Intended for healthcare professionals

Education And Debate

Lesson of the Week: Bilateral cataracts and glaucoma induced by long term use of steroid eye drops

BMJ 1994; 309 doi: (Published 02 July 1994) Cite this as: BMJ 1994;309:43
  1. J M Butcher,
  2. M Austin,
  3. J McGalliard,
  4. R Bourke
  1. Department of Ophthalmology, Royal Liverpool University Hospital Trust, Liverpool L7 8XP.
  • Accepted 13 December 1993

The adverse effects of topical steroid administration to the eye are well known and include glaucoma, cataract, exacerbation of corneal infection, and systemic effects secondary to systemic absorption.1,2 Previous reports have highlighted the potential reactivation or exacerbation of herpes simplex keratitis, together with an increased risk of other infections.3,4 We report a case of steroid induced glaucoma and cataracts (with irreversible visual loss) following prolonged unsupervised administration of topical steroid eyedrops.

Case report

A 47 year old woman presented to the accident and emergency department with a chronic history of irritable eyes, a right upper lid chalazion, and decreasing vision over three months. The ophthalmic history was of left amblyopia and an episode of acute anterior uveitis several years previously. This uveitis had been treated at St Paul's Eye Hospital with topical steroids for four weeks. The only relevant medical history was of hypothyroidism.

On examination her best corrected visual acuities were 6/36 in the right eye and 6/36 in the left eye (previously 6/6 and 6/36 respectively). There was a right relative afferent pupillary defect, a right divergent squint, and a dense posterior subcapsular cataract in each eye. Her intraocular pressures were 58 mmHg in the right eye and 54 mm Hg in the left, with open angles. Both optic discs showed advanced cupping, the right being worse, and her maculas looked normal. She had pronounced blepharitis and a left upper lid chalazion.

On further inquiry the patient admitted to having administered 0.1% betamethasone drops and 0.1% dexamethasone drops, each three times daily, to both eyes over the previous three years. These drugs were obtained from her general practitioner on a repeat prescription basis and had been started for the treatment of an uncomfortable eye. Her intraocular pressure and visual acuity had not been monitored. Steroid induced glaucoma and cataract were diagnosed and the steroid drops discontinued. She was treated with topical levobunolol 0.5% and oral acetazolamide slow release 250 mg daily for two days for her glaucoma.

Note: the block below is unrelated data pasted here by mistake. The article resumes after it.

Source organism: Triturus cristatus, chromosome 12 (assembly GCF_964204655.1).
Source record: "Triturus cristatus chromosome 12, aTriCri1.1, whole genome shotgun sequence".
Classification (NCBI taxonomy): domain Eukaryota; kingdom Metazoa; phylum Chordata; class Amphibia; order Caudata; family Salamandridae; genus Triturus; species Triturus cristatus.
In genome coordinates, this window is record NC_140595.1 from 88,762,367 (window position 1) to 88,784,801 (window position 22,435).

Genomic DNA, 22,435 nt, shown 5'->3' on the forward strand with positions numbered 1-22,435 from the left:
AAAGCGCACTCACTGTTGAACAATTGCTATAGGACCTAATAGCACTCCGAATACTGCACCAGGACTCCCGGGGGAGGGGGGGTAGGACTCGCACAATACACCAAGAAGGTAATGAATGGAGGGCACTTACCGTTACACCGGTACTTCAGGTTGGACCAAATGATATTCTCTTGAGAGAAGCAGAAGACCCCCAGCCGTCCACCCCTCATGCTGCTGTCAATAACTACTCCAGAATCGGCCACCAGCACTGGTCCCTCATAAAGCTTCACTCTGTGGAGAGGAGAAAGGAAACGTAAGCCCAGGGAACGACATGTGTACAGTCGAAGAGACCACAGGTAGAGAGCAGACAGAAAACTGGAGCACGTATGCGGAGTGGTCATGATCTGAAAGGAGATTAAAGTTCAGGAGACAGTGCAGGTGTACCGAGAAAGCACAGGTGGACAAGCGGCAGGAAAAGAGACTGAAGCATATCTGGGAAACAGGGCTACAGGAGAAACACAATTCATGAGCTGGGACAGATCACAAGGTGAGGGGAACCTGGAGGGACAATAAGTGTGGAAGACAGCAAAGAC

On outpatient review adequate control of intraocular pressure was achieved with the addition of pilocarpine 1% four times daily to the right eye. In view of the severe irreversible glaucomatous damage to the right eye (previously the better eye) she was listed for left cataract extraction and intraocular lens implantation, this now being the eye with the better visual potential, despite amblyopia.


The cause of this patient's glaucoma and cataracts was chronic steroid administration without ophthalmic supervision. This resulted in significant, irreversible visual loss that was wholly iatrogenic. The symptoms, however, were of ocular surface irritation due to blepharitis, which is in the main an innocuous condition. The appropriate treatment is warm flannel compresses to the lid, lid scrubs with cotton buds and diluted baby shampoo, antibiotic ointment, and, occasionally, low dose systemic tetracycline.

Steroids will induce a rise in intraocular pressure (glaucoma) after a few weeks in 40% of normal people.5 Glaucoma is more often associated with topical ocular or periocular steroids than with systemic steroids, and recommended screening includes a baseline intraocular pressure measurement and further measurement every few weeks initially, then every few months.6

Steroid induced cataracts, typically of the posterior subcapsular type, occur in an appreciable number of patients taking oral steroids for systemic disease — for example chronic obstructive airways disease — and after organ transplantation. Several studies have shown that there is no clear relation between the steroid use and the degree of lens opacity,*RF 7–9* although it has been suggested that 10–15 mg of prednisone for one year may be sufficient to cause cataract.6 Cataract may also result from topical administration, and a dosage of one drop of topical steroid a day for one year is sufficient to cause cataract formation.10

In correspondence following a previous lesson of the week4 it was argued that general practitioners can examine eyes in some detail, using magnification and vital staining, and that steroids should be withheld only when there is evidence of visual loss.11 However, the assessment of intraocular pressure was not addressed other than in the passing comment that there was no case of steroid induced glaucoma in the Moorfields study.4 Our case serves to emphasise the dangers of the inappropriate and unsupervised use of this class of drug. The British National Formulary states that topical steroid preparations “should normally only be used under expert supervision” and “should not be prescribed for the undiagnosed ‘red eye’.”2 We endorse these recommendations and emphasise the need for monitoring intraocular pressure in patients receiving long term topical steroids. In practice, this means that patients receiving steroid eyedrops for more than three weeks should be referred to an ophthalmologist.


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